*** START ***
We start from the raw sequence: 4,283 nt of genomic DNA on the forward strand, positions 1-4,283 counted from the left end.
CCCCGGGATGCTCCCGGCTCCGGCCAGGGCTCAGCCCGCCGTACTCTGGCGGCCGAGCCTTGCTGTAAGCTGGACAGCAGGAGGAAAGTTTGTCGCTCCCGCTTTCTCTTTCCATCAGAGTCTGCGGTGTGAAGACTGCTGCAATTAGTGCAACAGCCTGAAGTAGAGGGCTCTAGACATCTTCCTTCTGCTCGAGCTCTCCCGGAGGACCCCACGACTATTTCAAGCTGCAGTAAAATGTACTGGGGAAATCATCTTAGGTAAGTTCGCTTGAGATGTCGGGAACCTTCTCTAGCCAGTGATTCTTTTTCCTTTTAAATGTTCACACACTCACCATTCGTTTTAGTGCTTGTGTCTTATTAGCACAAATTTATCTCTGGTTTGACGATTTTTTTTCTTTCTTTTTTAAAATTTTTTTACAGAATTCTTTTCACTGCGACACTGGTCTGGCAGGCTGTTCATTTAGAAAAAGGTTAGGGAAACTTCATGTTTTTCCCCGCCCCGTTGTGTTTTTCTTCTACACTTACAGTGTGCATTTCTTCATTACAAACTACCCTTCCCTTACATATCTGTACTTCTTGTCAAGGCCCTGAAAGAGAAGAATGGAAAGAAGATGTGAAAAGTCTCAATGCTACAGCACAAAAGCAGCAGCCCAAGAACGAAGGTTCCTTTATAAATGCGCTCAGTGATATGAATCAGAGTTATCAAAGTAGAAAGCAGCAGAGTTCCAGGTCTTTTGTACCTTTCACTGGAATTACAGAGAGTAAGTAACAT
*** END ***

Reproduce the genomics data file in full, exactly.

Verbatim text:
We start from the raw sequence: 4,283 nt of genomic DNA on the forward strand, positions 1-4,283 counted from the left end.
CCCCGGGATGCTCCCGGCTCCGGCCAGGGCTCAGCCCGCCGTACTCTGGCGGCCGAGCCTTGCTGTAAGCTGGACAGCAGGAGGAAAGTTTGTCGCTCCCGCTTTCTCTTTCCATCAGAGTCTGCGGTGTGAAGACTGCTGCAATTAGTGCAACAGCCTGAAGTAGAGGGCTCTAGACATCTTCCTTCTGCTCGAGCTCTCCCGGAGGACCCCACGACTATTTCAAGCTGCAGTAAAATGTACTGGGGAAATCATCTTAGGTAAGTTCGCTTGAGATGTCGGGAACCTTCTCTAGCCAGTGATTCTTTTTCCTTTTAAATGTTCACACACTCACCATTCGTTTTAGTGCTTGTGTCTTATTAGCACAAATTTATCTCTGGTTTGACGATTTTTTTTCTTTCTTTTTTAAAATTTTTTTACAGAATTCTTTTCACTGCGACACTGGTCTGGCAGGCTGTTCATTTAGAAAAAGGTTAGGGAAACTTCATGTTTTTCCCCGCCCCGTTGTGTTTTTCTTCTACACTTACAGTGTGCATTTCTTCATTACAAACTACCCTTCCCTTACATATCTGTACTTCTTGTCAAGGCCCTGAAAGAGAAGAATGGAAAGAAGATGTGAAAAGTCTCAATGCTACAGCACAAAAGCAGCAGCCCAAGAACGAAGGTTCCTTTATAAATGCGCTCAGTGATATGAATCAGAGTTATCAAAGTAGAAAGCAGCAGAGTTCCAGGTCTTTTGTACCTTTCACTGGAATTACAGAGAGTAAGTAACAT